However it’s also a strategy which is less likely to produce a vote for independence. It’s less likely to get Scotland back into the EU, or even back into the single market and customs union, all of which will only be possible with independence. A multi-option referendum divides the vote of those in Scotland who seek far reaching constitutional change, many of whom would support the ‘devo max’ option (however it’s defined) rather than opt for full independence.
However a defeat for independence in a multi option referendum might not be as definitive as a defeat in a binary referendum. The possibility of independence would remain alive as Scotland remaining in the UK would be contingent upon the delivery in full of the ‘devo max’ option assuming that was what won. Unlike 2014, this option will have been specified and set out in detail prior to the vote, along with an explicit mechanism for its delivery. Unlike in 2014, the anti-independence parties would not have been given carte blanche to do as they pleased or to interpret the result in the manner that served them best. Failure to deliver in full explicitly puts independence back on the table, and that too should be made a precondition of any such multi option referendum.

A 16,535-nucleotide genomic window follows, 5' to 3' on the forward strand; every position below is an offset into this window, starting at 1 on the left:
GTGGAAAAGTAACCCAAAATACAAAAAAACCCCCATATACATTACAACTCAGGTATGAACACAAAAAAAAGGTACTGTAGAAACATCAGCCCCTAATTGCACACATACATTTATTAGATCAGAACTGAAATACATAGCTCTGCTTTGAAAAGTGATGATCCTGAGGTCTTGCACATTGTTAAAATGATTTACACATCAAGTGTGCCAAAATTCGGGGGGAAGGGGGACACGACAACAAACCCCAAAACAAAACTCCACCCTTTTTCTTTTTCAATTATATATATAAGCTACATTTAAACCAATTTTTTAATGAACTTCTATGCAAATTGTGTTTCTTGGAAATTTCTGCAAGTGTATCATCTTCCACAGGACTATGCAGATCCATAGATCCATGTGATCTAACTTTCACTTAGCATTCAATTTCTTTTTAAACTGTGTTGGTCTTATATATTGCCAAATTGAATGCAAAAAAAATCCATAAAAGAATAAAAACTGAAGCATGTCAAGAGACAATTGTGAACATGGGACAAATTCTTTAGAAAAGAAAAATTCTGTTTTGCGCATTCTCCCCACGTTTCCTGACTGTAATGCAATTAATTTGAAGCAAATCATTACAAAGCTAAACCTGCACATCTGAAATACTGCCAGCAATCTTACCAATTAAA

The advantage of a binary referendum as in 2014 is that it maximises the potential vote for independence. This makes it the option most likely to produce a clear vote for independence. But it comes with a big risk, a second defeat for independence would kill off hopes for independence for decades to come. However the other big downside is that it hands a strategic advantage to opponents of independence. It means that the consequences of a yes vote, of independence, have to be set out in detail, but the consequences of a no vote can be left vague and unspecified. Better Together used that to its advantage in 2014. There was intense scrutiny of what independence would mean for Scotland, but there was relatively little attention paid to what a no vote would mean for Scotland. It was that vagueness that allowed Brown to pull his cynical trick with the Vow. The opponents of independence cannot be allowed to do that again. A binary referendum must entail that opponents of independence are forced to put forward detailed and specific proposals, and it must be made clear that if they deceive Scotland again then all bets are off. The bottom line here is that Westminster cannot be trusted, and its deceit must come with consequences.
There is much to consider. Personally I want independence, not devo max, however that is defined. But equally I want what is most likely to produce a beneficial outcome for Scotland. I hope that this piece setting out the pros and cons helps to further productive debate and assists in the articulation of a stratregy for independence.